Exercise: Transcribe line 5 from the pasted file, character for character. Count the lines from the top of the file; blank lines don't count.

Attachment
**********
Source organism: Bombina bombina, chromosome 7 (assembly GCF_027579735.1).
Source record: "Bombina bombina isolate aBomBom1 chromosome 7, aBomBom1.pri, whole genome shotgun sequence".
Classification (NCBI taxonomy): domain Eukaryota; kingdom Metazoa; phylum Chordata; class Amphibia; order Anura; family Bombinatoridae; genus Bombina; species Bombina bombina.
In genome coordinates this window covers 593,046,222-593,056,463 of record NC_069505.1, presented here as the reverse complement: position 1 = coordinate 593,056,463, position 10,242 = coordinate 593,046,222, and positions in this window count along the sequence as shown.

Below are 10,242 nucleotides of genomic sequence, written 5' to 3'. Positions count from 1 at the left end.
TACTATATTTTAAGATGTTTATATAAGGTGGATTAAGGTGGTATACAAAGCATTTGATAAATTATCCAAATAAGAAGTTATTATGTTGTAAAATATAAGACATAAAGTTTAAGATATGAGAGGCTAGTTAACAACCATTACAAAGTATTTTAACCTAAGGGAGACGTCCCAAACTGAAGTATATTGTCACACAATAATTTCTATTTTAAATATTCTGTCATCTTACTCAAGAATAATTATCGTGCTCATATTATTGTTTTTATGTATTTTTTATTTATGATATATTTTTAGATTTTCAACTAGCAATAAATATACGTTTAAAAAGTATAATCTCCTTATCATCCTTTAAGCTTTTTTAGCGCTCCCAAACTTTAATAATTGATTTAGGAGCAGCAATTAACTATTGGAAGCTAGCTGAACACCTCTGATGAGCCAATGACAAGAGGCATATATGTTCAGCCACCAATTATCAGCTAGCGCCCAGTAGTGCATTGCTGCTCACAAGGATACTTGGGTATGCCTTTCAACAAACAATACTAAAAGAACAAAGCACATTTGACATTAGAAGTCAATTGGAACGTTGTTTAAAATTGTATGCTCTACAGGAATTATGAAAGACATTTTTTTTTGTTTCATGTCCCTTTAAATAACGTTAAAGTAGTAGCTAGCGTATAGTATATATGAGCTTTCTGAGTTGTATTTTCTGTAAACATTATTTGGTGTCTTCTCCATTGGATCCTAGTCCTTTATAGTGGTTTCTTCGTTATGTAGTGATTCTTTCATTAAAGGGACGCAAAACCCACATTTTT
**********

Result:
Below are 10,242 nucleotides of genomic sequence, written 5' to 3'. Positions count from 1 at the left end.